Wednesday, March 3, 2010

Low Carb diets reverse clogged arteries

I spotted this on the BBC the other day.

Actually, it is not just low carb diets. The researchers looked at 3 different diets:

Researchers studied 140 people (88 percent men, average age 51, Body Mass Index 30.4) who were randomly assigned to a low-carbohydrate, low fat or Mediterranean diet as part of the Dietary Intervention Randomized Controlled Trial-carotid (DIRECT) study.
What doesn't really hit the headlines is that while each of the diets was effective in reversing the atherosclerosis process, the low carb diet was the most effective in terms of its favorable effects on lipids in the blood.

Even the BBC note:

"Some people suggest that low-carbohydrate diets are more likely to clog arteries, but we did not see that."

Sounds like something for Dr Davies

Here is the study abstract:

Dietary Intervention to Reverse Carotid Atherosclerosis.

BACKGROUND: -It is currently unknown whether dietary weight loss interventions can induce regression of carotid atherosclerosis. Methods and Results-In a 2-year Dietary Intervention Randomized Controlled Trial-Carotid (DIRECT-Carotid) study, participants were randomized to low-fat, Mediterranean, or low-carbohydrate diets and were followed for changes in carotid artery intima-media thickness, measured with standard B-mode ultrasound, and carotid vessel wall volume (VWV), measured with carotid 3D ultrasound. Of 140 complete images of participants (aged 51 years; body mass index, 30 kg/m(2); 88% men), higher baseline carotid VWV was associated with increased intima-media thickness, age, male sex, baseline weight, blood pressure, and insulin levels (P<0.05 for all). After 2 years of dietary intervention, we observed a significant 5% regression in mean carotid VWV (-58.1 mm(3;) 95% confidence interval, -81.0 to -35.1 mm(3); P<0.001), with no differences in the low-fat, Mediterranean, or low-carbohydrate groups (-60.69 mm(3), -37.69 mm(3), -84.33 mm(3), respectively; P=0.28). Mean change in intima-media thickness was -1.1% (P=0.18). A reduction in the ratio of apolipoprotein B100 to apolipoprotein A1 was observed in the low-carbohydrate compared with the low-fat group (P=0.001). Participants who exhibited carotid VWV regression (mean decrease, -128.0 mm(3); 95% confidence interval, -148.1 to -107.9 mm(3)) compared with participants who exhibited progression (mean increase, +89.6 mm(3); 95% confidence interval, +66.6 to +112.6 mm(3)) had achieved greater weight loss (-5.3 versus -3.2 kg; P=0.03), greater decreases in systolic blood pressure (-6.8 versus -1.1 mm Hg; P=0.009) and total homocysteine (-0.06 versus +1.44 mumol/L; P=0.04), and a higher increase of apolipoprotein A1 (+0.05 versus -0.00 g/L; P=0.06). In multivariate regression models, only the decrease in systolic blood pressure remained a significant independent modifiable predictor of subsequent greater regression in both carotid VWV (beta=0.23; P=0.01) and intima-media thickness (beta=0.28; P=0.008) levels. Conclusions-Two-year weight loss diets can induce a significant regression of measurable carotid VWV. The effect is similar in low-fat, Mediterranean, or low-carbohydrate strategies and appears to be mediated mainly by the weight loss-induced decline in blood pressure.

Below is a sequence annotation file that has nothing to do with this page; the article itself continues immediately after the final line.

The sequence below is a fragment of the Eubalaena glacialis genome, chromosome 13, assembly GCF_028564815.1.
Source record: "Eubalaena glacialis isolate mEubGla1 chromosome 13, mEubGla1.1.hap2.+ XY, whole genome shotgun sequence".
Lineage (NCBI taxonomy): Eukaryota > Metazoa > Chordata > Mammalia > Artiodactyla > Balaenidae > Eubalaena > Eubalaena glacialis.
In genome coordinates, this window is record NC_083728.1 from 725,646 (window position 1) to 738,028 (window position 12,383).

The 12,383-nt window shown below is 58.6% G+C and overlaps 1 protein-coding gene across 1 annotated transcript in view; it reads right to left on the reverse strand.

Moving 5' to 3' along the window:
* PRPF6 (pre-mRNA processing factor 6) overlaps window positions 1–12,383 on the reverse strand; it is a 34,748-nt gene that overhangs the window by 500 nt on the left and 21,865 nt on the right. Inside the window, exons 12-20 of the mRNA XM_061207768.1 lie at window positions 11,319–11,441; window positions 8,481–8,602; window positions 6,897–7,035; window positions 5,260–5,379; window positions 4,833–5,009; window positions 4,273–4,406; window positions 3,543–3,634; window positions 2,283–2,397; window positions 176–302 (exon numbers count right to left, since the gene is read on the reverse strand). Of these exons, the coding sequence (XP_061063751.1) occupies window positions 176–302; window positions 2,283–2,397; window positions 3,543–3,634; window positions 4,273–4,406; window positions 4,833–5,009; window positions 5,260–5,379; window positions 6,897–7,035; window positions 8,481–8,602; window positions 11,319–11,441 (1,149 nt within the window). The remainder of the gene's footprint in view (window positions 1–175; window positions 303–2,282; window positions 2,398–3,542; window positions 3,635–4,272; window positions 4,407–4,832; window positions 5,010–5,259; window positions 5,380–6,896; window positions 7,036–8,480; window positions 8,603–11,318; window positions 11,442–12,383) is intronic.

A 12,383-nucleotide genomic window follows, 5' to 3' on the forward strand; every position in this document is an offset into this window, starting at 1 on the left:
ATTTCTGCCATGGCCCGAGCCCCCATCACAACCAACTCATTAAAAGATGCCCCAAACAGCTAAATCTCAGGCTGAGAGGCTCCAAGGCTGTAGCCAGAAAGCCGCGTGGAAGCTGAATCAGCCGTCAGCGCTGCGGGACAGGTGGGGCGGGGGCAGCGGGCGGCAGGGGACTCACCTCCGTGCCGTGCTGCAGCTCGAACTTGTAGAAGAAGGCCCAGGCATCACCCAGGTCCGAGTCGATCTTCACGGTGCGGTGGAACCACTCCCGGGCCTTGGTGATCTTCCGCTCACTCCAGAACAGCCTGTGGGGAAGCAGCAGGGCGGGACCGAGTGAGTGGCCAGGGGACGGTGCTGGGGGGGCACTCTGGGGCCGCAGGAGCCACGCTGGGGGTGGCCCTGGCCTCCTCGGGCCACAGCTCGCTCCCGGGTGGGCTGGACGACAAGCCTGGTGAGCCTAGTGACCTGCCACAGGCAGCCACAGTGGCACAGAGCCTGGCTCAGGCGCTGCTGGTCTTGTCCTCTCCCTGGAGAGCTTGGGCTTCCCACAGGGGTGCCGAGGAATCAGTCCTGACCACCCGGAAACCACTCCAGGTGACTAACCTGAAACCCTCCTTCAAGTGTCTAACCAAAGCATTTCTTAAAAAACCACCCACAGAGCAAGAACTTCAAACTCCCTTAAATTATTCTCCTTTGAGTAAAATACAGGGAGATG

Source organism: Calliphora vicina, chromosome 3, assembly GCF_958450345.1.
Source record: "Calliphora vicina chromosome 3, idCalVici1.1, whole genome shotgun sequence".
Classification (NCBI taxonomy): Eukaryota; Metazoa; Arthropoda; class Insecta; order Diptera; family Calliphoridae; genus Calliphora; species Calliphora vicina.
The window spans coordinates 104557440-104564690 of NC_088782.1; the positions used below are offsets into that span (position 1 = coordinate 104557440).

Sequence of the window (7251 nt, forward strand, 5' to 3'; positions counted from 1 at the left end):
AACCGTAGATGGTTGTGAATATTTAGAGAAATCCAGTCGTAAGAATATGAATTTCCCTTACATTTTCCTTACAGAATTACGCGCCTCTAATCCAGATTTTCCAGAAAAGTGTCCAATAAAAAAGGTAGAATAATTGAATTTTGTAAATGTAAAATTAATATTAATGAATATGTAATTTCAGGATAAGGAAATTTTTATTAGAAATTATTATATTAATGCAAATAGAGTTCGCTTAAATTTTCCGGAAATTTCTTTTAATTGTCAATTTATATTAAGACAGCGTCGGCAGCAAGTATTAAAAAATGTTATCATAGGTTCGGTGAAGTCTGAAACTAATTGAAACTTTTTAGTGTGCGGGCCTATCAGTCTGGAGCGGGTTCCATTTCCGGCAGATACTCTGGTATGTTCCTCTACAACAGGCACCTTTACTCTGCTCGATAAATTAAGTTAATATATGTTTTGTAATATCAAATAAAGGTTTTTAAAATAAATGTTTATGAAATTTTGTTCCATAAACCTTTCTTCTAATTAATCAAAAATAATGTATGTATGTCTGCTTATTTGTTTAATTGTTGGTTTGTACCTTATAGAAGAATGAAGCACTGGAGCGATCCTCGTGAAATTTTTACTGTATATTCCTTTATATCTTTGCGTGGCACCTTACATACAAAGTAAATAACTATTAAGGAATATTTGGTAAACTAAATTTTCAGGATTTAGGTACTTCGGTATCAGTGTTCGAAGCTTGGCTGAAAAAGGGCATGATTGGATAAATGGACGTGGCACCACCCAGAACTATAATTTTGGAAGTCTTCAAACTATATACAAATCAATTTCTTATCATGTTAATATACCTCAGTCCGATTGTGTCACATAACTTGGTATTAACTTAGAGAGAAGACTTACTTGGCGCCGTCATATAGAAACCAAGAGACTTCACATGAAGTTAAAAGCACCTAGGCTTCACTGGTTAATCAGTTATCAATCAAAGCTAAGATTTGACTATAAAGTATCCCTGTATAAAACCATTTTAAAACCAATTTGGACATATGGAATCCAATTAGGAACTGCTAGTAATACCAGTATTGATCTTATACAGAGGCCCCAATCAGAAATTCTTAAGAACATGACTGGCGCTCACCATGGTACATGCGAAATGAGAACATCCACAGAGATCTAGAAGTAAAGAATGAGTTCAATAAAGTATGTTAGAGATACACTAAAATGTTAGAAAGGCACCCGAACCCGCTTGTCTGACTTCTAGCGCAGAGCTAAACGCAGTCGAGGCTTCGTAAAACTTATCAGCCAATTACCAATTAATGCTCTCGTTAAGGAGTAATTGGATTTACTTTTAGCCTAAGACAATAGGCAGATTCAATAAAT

Stephan said...

Ah, finally a study that looks at more than just blood lipids in a low-carb context. Looks promising. What I want to see now is a study showing that it reduces heart attack incidence.

It's telling that the LC group saw no increase in LDL, in fact, it decreased. Thanks for posting this Chris.

xanderd said...

I dont get how a low fat high carb, and low carb high fat diet could both reduce atherosclerosis. Doesnt that cover the entire populations diets already?

and 'Mediterranean' is misleading; it was originally used to cover only 2 locations (a greek island if I remember correctly), not the entire mediterranean. Does the benefit come only from olive oil, fish, pasta, veg etc?

not clear at all. but I will stick to my low carb diet :D

Keenan said...


ANY diet will be effective at improving body composition and lipid profile if it means a reduction in calories and processed garbage. This effect only seems to be true in the short run, though. This, I think, it the main trouble with conventional wisdom of what is "healthy".

People go from eating fast food and TV dinners to eating "healthy whole grains" and lots of fruit and lean meat and then go on believing that those things are truly healthful. While they may be *better* than their previous diet in relative terms, they are by no means optimal.

In the long run, excess carbs (especially fructose), exposure to allergens (such as gluten) and various lectins will wreck the body's metabolism, thyroid, etc to the point where the body can no longer process those "healthy whole grains". This is where the health problems would likely start appearing.

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